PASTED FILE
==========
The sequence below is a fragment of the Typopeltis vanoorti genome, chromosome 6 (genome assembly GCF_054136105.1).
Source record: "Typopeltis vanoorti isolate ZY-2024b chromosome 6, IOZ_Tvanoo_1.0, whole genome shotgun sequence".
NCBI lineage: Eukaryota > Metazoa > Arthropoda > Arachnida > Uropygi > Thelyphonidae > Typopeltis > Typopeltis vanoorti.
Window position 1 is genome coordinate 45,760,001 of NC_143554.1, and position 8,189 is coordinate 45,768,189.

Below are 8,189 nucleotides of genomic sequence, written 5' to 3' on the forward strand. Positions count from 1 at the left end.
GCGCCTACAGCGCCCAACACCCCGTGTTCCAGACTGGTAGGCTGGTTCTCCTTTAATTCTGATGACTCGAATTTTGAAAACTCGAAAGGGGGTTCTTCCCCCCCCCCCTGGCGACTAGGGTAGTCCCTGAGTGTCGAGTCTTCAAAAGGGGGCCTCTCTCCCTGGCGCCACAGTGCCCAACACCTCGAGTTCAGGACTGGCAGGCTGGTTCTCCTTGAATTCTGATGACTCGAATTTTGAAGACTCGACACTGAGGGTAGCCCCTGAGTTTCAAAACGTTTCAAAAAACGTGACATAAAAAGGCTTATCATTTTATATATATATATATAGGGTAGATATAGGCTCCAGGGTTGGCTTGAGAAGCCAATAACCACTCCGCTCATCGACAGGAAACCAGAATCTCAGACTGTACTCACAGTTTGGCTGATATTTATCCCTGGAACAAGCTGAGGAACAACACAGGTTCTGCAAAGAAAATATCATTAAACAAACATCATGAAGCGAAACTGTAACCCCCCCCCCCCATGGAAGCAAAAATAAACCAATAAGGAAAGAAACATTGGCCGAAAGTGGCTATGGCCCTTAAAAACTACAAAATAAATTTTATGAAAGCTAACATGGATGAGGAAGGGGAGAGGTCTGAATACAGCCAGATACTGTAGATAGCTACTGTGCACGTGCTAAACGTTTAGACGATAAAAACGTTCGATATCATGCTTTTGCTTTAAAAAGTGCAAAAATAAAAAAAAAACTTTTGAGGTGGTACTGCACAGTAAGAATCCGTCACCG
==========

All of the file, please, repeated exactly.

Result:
The sequence below is a fragment of the Typopeltis vanoorti genome, chromosome 6 (genome assembly GCF_054136105.1).
Source record: "Typopeltis vanoorti isolate ZY-2024b chromosome 6, IOZ_Tvanoo_1.0, whole genome shotgun sequence".
NCBI lineage: Eukaryota > Metazoa > Arthropoda > Arachnida > Uropygi > Thelyphonidae > Typopeltis > Typopeltis vanoorti.
Window position 1 is genome coordinate 45,760,001 of NC_143554.1, and position 8,189 is coordinate 45,768,189.

Below are 8,189 nucleotides of genomic sequence, written 5' to 3' on the forward strand. Positions count from 1 at the left end.
GCGCCTACAGCGCCCAACACCCCGTGTTCCAGACTGGTAGGCTGGTTCTCCTTTAATTCTGATGACTCGAATTTTGAAAACTCGAAAGGGGGTTCTTCCCCCCCCCCCTGGCGACTAGGGTAGTCCCTGAGTGTCGAGTCTTCAAAAGGGGGCCTCTCTCCCTGGCGCCACAGTGCCCAACACCTCGAGTTCAGGACTGGCAGGCTGGTTCTCCTTGAATTCTGATGACTCGAATTTTGAAGACTCGACACTGAGGGTAGCCCCTGAGTTTCAAAACGTTTCAAAAAACGTGACATAAAAAGGCTTATCATTTTATATATATATATATAGGGTAGATATAGGCTCCAGGGTTGGCTTGAGAAGCCAATAACCACTCCGCTCATCGACAGGAAACCAGAATCTCAGACTGTACTCACAGTTTGGCTGATATTTATCCCTGGAACAAGCTGAGGAACAACACAGGTTCTGCAAAGAAAATATCATTAAACAAACATCATGAAGCGAAACTGTAACCCCCCCCCCCCATGGAAGCAAAAATAAACCAATAAGGAAAGAAACATTGGCCGAAAGTGGCTATGGCCCTTAAAAACTACAAAATAAATTTTATGAAAGCTAACATGGATGAGGAAGGGGAGAGGTCTGAATACAGCCAGATACTGTAGATAGCTACTGTGCACGTGCTAAACGTTTAGACGATAAAAACGTTCGATATCATGCTTTTGCTTTAAAAAGTGCAAAAATAAAAAAAAAACTTTTGAGGTGGTACTGCACAGTAAGAATCCGTCACCG